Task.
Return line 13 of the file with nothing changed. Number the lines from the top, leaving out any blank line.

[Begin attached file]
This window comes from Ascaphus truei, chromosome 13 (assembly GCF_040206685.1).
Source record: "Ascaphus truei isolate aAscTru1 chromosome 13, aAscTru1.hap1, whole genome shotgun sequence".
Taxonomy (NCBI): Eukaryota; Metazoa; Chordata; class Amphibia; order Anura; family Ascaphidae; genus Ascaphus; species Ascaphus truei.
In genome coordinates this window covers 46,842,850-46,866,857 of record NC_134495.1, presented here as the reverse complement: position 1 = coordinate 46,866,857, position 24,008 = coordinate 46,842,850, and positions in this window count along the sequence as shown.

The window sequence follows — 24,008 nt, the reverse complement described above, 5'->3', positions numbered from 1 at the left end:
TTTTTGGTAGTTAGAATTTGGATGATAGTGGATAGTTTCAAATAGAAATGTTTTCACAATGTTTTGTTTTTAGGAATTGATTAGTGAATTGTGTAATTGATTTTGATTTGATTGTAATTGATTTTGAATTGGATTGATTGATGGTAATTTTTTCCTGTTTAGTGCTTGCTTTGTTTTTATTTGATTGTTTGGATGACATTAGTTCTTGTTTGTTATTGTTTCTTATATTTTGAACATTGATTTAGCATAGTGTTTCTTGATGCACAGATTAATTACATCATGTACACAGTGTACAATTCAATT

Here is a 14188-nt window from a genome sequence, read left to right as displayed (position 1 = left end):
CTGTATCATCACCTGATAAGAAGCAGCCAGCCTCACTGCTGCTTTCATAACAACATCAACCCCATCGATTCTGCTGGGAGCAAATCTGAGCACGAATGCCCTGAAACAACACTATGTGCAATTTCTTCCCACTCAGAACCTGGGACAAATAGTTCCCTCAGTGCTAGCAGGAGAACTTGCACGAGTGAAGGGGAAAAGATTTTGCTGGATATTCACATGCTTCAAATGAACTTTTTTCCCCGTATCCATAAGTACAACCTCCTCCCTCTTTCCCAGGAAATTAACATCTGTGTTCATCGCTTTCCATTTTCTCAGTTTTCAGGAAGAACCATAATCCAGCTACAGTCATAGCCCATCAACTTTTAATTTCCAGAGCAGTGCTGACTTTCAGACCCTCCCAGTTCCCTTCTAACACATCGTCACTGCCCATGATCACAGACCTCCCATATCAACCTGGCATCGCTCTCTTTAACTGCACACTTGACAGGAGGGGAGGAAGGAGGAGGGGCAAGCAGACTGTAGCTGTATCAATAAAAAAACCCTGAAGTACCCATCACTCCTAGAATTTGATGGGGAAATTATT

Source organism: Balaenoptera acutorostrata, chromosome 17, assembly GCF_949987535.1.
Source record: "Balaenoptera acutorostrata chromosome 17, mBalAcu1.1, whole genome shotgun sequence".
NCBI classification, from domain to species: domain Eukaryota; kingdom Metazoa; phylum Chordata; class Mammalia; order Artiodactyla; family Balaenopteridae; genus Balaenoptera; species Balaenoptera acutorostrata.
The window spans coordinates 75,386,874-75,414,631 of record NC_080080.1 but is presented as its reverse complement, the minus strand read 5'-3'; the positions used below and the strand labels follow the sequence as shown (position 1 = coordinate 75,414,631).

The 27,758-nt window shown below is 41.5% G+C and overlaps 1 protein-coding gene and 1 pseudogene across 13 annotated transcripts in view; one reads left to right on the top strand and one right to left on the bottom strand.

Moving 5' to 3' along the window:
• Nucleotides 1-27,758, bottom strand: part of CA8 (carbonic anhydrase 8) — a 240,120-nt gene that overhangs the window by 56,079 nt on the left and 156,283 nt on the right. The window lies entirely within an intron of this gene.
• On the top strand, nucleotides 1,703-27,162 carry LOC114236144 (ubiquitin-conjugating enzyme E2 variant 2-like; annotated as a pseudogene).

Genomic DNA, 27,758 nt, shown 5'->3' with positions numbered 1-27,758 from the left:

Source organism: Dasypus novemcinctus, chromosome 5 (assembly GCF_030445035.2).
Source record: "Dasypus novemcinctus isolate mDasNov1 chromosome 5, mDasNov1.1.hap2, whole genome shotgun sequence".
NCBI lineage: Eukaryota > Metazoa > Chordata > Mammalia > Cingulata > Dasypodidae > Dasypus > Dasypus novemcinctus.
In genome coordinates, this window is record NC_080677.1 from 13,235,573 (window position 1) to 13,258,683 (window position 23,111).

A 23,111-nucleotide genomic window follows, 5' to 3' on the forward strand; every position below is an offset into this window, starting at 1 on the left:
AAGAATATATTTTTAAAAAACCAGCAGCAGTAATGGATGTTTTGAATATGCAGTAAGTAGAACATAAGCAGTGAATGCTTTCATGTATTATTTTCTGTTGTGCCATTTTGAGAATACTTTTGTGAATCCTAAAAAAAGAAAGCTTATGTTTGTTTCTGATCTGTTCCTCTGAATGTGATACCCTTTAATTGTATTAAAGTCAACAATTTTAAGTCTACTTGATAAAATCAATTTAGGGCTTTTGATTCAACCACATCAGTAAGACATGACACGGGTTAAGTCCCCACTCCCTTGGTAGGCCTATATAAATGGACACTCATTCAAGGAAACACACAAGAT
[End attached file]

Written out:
The 27,758-nt window shown below is 41.5% G+C and overlaps 1 protein-coding gene and 1 pseudogene across 13 annotated transcripts in view; one reads left to right on the top strand and one right to left on the bottom strand.